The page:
Former Israeli ambassador to the United States Michael Oren’s dual loyalties — and his frustration with the growing separation between Israel and America — were evident in his remarks July 1 when he appeared at the Museum of Tolerance to discuss his recently released, controversial memoir.
“Ally: My Journey Across the American-Israeli Divide” (Random House) is an autobiographical account following an American native who made aliyah and renounced his American citizenship in order to serve in the Israeli government.
“I always thought of myself as a person who can span the divides,” Oren, who is based in Tel Aviv, said during the 90-minute event, which was billed as “A Special Evening with Michael Oren” and drew a crowd of about 300 people.
The book is, as times, critical of President Barack Obama’s approach to Israel, alleging that he hurt the U.S.-Israel alliance by putting “daylight” between the countries and by implementing policy decisions that caught Israel by surprise.
Watch the full event. Story continues after the video.
Museum of Tolerance Director Liebe Geft delivered an introduction, and Oren then spoke for approximately 20 minutes before participating in a lengthy back-and-forth with Journal President David Suissa, who joined the former ambassador onstage. Oren attributed the current divide between the two countries to the fact that Israeli Prime Minister Benjamin Netanyahu and Obama just see the world differently.
“You have two men who have profoundly different worldviews,” said Oren, a historian who served as ambassador from 2009-2013 and now is a member of the centrist Kulanu Party in the Knesset.
He called Obama “political correctness incarnate” and said that Netanyahu has no patience for that trait. But he also laid blame, in part, on American-Jewish writers who, he said, author op-eds criticizing Israel.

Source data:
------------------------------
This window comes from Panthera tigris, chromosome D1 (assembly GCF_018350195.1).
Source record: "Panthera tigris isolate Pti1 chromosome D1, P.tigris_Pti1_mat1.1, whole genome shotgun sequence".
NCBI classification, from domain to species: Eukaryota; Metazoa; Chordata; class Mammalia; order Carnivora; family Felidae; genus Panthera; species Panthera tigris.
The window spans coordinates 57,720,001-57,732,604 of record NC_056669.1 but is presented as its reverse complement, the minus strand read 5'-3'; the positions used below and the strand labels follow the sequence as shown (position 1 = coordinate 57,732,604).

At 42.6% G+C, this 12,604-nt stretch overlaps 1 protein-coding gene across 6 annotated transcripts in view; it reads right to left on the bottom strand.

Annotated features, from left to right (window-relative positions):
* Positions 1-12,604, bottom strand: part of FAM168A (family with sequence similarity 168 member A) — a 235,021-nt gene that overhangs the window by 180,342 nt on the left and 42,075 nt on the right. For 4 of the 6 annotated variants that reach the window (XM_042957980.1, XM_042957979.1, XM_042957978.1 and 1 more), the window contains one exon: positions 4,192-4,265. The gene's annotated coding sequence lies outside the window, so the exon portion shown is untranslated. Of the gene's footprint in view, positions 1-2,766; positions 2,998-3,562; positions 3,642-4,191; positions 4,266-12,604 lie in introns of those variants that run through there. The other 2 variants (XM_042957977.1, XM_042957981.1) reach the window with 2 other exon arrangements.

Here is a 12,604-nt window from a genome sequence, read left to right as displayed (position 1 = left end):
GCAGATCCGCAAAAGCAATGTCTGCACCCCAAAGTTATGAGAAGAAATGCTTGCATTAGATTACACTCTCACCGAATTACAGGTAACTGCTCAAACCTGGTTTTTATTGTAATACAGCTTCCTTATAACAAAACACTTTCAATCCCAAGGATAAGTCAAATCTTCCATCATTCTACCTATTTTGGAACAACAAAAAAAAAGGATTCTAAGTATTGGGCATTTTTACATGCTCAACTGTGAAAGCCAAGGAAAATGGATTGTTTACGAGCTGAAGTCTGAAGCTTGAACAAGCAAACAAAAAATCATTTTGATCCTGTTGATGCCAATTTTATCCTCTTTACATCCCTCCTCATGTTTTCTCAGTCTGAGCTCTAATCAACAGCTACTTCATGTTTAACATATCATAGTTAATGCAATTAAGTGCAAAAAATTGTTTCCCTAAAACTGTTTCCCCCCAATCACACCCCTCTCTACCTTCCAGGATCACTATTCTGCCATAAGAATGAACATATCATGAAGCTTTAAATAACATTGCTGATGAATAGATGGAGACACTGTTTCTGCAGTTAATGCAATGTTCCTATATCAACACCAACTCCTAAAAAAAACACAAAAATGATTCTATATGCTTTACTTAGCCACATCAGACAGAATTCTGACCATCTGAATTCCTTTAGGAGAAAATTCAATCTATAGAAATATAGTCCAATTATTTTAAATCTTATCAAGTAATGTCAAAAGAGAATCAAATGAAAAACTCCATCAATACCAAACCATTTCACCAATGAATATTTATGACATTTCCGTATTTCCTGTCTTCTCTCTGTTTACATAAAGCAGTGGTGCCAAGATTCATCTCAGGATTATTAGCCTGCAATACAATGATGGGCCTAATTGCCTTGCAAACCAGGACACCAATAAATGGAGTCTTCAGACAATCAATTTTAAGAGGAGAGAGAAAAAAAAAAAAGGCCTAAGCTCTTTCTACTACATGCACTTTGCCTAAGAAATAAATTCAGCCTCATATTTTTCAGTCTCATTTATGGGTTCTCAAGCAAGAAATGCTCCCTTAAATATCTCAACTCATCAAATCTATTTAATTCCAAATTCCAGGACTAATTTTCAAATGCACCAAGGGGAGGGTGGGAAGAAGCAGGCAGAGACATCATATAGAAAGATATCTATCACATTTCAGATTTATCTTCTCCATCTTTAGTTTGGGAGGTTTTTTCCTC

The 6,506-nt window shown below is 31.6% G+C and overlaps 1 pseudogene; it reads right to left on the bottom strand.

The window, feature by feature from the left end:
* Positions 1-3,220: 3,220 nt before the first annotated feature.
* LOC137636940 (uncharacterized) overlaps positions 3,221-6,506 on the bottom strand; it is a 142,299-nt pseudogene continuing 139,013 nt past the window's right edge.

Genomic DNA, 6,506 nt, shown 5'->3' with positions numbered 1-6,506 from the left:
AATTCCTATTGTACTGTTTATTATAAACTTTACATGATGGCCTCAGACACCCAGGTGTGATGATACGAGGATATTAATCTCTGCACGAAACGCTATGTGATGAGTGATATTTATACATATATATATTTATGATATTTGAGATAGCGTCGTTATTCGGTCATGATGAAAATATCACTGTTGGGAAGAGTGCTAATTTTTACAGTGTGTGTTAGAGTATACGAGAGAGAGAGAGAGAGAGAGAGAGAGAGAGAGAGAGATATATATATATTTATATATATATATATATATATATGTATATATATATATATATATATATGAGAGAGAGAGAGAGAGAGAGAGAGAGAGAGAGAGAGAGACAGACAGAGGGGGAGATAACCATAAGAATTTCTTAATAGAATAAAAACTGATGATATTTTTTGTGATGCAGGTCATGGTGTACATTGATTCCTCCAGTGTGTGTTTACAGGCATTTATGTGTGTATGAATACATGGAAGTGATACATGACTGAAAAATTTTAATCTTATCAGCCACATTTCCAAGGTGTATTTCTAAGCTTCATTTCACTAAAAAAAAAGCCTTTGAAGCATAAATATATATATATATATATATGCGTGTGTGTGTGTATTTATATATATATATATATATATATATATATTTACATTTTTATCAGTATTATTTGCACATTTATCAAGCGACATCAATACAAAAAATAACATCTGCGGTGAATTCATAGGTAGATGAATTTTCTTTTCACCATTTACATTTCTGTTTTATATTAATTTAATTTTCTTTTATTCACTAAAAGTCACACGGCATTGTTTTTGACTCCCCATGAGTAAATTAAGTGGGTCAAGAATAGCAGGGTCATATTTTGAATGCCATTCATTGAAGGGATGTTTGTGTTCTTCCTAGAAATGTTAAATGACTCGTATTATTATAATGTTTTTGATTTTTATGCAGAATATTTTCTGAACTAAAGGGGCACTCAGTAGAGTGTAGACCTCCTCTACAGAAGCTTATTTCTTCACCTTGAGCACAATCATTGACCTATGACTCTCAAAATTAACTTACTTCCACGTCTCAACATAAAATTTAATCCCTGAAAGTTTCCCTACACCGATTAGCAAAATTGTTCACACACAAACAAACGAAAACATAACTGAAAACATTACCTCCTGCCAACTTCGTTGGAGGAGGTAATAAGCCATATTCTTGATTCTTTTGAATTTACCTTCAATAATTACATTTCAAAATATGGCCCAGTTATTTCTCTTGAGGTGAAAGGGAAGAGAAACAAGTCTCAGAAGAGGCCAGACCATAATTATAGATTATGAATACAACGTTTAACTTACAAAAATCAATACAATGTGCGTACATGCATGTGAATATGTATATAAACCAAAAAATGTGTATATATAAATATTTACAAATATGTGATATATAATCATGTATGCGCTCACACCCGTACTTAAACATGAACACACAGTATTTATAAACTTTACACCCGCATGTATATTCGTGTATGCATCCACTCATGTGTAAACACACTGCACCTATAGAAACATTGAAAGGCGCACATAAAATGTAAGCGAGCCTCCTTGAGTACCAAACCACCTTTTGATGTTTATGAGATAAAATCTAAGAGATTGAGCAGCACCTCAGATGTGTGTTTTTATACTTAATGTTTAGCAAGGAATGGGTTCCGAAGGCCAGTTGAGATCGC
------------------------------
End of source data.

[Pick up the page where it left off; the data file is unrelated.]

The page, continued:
“Open up any op-ed page — it’s a bunch of Jews yelling at each other,” he said in one of many remarks that garnered laughs from the audience.
A theme in the book is dual loyalty, Oren said, explaining he is open about being loyal to both the U.S. and Israel. But, he added, somewhere along the line he made the conscious decision to prioritize his loyalty to Israel. (That said, he still loves his native land, particularly American football.)
Oren has acknowledged the intentional timing of the book’s release coinciding with the U.S. nuclear negotiations with Iran, of which he is a critic.
At the Museum of Tolerance event, he discussed the backlash he has faced since the book’s June 23 publication as well as the reaction to op-ed essays he published in advance of the book. Some critics have been from the Jewish community itself, including Anti-Defamation League National Director Abe Foxman, who described a section of an Oren essay published in Foreign Policy Magazine that draws a connection between Obama’s attempts to create inroads with the Arab world and the president’s relationship with his “Muslim father” as “amateur psychoanalysis.”
“What’s sad to me is it has to do with the state of American-Jewish leadership,” Oren said regarding the backlash, referring to how American-Jewish leaders are far from united in their opinions about Israel.
He also said he is unhappy with how personal the criticisms have become over the last couple of weeks.
“The attacks on the book haven’t been about the book. They’ve been about me,” he said.
The crowd skewed older and was, judging by the frequent breakouts of applause, sympathetic to Oren’s message. But he also spoke of the importance of cultivating young Jewish leaders in their 20s and 30s who would dedicate themselves to nurturing positive relations between the U.S. and Israel. This, he said, is the key to improving frayed relations between the two countries.
He treated the crowd to a discussion of, among other things, his experience writing a book from the first-person point of view, which was an intense and personal process.
“Yes, it took me a year to write, but it really took me more than five decades to write,” he said.
“I urge you to accept my earnestness in saying if I hadn’t written the book, I don’t know if could have lived with myself. … I wrote it for the love of my country and the love of my people,” he said, “and I hope that comes across in the book.”